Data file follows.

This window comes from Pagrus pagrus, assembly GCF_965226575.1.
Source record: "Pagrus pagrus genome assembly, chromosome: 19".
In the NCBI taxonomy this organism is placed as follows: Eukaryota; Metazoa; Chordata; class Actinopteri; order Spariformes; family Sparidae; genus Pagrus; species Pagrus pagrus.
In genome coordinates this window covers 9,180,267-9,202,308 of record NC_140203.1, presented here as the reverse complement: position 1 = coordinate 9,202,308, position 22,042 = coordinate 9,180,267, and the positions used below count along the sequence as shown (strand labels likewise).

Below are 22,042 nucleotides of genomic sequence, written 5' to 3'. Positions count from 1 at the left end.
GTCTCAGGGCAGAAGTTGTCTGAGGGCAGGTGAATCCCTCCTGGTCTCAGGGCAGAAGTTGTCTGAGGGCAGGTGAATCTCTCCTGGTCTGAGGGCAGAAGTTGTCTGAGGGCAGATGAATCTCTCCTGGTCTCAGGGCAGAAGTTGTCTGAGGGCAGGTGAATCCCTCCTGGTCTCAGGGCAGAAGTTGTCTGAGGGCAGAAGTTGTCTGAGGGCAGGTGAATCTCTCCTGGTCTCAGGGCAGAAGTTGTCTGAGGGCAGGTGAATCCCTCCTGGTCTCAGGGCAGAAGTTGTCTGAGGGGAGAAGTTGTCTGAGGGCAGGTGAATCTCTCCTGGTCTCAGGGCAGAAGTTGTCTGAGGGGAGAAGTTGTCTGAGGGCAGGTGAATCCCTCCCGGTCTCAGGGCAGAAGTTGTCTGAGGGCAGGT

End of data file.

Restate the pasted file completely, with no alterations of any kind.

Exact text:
This window comes from Pagrus pagrus, assembly GCF_965226575.1.
Source record: "Pagrus pagrus genome assembly, chromosome: 19".
In the NCBI taxonomy this organism is placed as follows: Eukaryota; Metazoa; Chordata; class Actinopteri; order Spariformes; family Sparidae; genus Pagrus; species Pagrus pagrus.
In genome coordinates this window covers 9,180,267-9,202,308 of record NC_140203.1, presented here as the reverse complement: position 1 = coordinate 9,202,308, position 22,042 = coordinate 9,180,267, and the positions used below count along the sequence as shown (strand labels likewise).

Below are 22,042 nucleotides of genomic sequence, written 5' to 3'. Positions count from 1 at the left end.
GTCTCAGGGCAGAAGTTGTCTGAGGGCAGGTGAATCCCTCCTGGTCTCAGGGCAGAAGTTGTCTGAGGGCAGGTGAATCTCTCCTGGTCTGAGGGCAGAAGTTGTCTGAGGGCAGATGAATCTCTCCTGGTCTCAGGGCAGAAGTTGTCTGAGGGCAGGTGAATCCCTCCTGGTCTCAGGGCAGAAGTTGTCTGAGGGCAGAAGTTGTCTGAGGGCAGGTGAATCTCTCCTGGTCTCAGGGCAGAAGTTGTCTGAGGGCAGGTGAATCCCTCCTGGTCTCAGGGCAGAAGTTGTCTGAGGGGAGAAGTTGTCTGAGGGCAGGTGAATCTCTCCTGGTCTCAGGGCAGAAGTTGTCTGAGGGGAGAAGTTGTCTGAGGGCAGGTGAATCCCTCCCGGTCTCAGGGCAGAAGTTGTCTGAGGGCAGGT